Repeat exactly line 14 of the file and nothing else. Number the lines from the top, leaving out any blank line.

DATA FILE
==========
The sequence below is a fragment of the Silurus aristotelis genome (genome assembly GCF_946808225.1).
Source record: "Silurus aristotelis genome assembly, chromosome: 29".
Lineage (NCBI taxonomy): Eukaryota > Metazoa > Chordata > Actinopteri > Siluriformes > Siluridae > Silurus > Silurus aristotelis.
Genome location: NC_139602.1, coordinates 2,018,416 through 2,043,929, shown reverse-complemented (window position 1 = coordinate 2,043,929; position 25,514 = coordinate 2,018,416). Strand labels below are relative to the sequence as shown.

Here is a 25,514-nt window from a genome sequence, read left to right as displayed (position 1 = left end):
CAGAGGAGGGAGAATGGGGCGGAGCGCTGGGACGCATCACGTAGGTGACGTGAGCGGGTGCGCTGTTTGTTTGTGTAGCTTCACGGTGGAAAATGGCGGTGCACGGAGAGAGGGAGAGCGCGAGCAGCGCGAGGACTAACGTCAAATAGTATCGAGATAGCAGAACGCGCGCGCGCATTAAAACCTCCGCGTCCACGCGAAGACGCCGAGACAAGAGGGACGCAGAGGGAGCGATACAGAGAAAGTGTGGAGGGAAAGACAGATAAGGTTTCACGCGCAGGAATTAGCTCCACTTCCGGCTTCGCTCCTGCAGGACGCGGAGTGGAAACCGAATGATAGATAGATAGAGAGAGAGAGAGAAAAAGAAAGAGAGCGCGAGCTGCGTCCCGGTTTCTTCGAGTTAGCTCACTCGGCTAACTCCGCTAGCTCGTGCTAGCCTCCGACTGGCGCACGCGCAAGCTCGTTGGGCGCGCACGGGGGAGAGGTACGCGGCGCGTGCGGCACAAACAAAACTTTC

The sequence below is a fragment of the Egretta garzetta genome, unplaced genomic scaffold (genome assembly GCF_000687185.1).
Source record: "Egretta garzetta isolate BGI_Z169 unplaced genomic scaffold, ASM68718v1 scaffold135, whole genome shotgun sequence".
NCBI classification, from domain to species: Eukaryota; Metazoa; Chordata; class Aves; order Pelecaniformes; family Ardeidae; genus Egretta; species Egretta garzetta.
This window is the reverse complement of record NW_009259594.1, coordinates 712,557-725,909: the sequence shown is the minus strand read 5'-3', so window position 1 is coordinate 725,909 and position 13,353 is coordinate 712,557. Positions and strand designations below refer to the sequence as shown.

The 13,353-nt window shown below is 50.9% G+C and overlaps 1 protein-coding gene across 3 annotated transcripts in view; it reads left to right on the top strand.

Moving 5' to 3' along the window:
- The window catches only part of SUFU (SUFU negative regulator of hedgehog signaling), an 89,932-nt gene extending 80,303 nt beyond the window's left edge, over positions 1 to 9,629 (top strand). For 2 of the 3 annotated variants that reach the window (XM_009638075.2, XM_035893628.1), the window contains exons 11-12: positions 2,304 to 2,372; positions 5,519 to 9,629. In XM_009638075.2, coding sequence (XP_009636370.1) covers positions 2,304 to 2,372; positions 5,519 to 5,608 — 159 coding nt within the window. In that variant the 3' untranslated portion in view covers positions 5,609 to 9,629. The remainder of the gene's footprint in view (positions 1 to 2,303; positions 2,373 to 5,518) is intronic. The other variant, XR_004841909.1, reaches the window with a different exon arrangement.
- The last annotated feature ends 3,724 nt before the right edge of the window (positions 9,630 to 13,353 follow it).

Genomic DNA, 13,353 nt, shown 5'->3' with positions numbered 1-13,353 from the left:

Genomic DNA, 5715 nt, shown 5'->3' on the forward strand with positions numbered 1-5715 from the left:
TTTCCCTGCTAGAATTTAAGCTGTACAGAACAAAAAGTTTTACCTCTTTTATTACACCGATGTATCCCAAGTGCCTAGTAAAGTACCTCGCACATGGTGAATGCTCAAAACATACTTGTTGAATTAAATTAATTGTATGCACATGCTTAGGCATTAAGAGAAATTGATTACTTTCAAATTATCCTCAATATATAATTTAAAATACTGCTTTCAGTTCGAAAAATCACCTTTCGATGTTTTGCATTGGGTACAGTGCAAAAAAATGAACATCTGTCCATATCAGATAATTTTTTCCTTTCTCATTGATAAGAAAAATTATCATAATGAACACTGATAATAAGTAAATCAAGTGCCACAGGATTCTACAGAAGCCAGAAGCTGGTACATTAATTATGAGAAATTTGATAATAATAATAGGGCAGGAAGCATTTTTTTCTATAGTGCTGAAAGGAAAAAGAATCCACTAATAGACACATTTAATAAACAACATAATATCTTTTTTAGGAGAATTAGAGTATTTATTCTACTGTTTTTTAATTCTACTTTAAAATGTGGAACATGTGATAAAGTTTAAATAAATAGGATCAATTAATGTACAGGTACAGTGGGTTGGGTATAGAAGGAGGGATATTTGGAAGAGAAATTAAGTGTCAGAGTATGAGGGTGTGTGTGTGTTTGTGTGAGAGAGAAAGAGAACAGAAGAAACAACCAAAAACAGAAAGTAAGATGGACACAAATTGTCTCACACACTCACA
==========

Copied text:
- The last annotated feature ends 3,724 nt before the right edge of the window (positions 9,630 to 13,353 follow it).